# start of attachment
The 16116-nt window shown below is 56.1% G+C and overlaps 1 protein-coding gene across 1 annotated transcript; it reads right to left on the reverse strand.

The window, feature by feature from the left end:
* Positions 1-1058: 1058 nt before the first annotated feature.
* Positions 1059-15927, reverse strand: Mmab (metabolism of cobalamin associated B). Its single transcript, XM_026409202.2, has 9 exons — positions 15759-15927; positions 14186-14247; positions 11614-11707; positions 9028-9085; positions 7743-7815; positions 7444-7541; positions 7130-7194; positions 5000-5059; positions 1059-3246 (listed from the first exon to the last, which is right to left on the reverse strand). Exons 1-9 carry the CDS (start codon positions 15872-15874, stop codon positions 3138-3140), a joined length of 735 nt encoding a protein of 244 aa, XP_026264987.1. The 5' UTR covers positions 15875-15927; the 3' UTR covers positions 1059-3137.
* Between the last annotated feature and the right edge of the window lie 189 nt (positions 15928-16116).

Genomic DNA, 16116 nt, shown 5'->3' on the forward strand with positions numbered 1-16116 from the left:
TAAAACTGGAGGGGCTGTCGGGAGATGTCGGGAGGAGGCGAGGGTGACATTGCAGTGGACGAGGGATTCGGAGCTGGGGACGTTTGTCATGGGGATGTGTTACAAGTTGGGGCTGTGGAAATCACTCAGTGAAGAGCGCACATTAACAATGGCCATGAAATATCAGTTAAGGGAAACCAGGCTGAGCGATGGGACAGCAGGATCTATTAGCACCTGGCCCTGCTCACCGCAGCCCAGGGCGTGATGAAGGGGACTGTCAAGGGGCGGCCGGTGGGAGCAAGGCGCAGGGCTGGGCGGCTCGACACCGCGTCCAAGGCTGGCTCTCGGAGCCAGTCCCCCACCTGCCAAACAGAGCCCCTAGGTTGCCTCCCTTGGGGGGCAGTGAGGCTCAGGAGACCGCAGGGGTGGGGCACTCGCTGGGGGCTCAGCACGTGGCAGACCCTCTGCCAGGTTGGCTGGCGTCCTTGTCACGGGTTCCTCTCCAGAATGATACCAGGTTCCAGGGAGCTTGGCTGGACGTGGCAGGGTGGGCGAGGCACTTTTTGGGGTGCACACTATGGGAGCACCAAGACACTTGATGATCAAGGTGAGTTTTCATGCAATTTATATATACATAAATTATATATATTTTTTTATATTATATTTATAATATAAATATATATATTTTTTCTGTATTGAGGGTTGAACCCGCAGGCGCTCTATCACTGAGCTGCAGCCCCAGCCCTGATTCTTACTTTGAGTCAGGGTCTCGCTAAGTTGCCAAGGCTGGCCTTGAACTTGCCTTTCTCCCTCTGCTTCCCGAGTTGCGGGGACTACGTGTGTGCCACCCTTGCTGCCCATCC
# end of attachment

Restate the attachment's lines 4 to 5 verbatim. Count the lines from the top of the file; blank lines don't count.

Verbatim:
* Positions 1059-15927, reverse strand: Mmab (metabolism of cobalamin associated B). Its single transcript, XM_026409202.2, has 9 exons — positions 15759-15927; positions 14186-14247; positions 11614-11707; positions 9028-9085; positions 7743-7815; positions 7444-7541; positions 7130-7194; positions 5000-5059; positions 1059-3246 (listed from the first exon to the last, which is right to left on the reverse strand). Exons 1-9 carry the CDS (start codon positions 15872-15874, stop codon positions 3138-3140), a joined length of 735 nt encoding a protein of 244 aa, XP_026264987.1. The 5' UTR covers positions 15875-15927; the 3' UTR covers positions 1059-3137.
* Between the last annotated feature and the right edge of the window lie 189 nt (positions 15928-16116).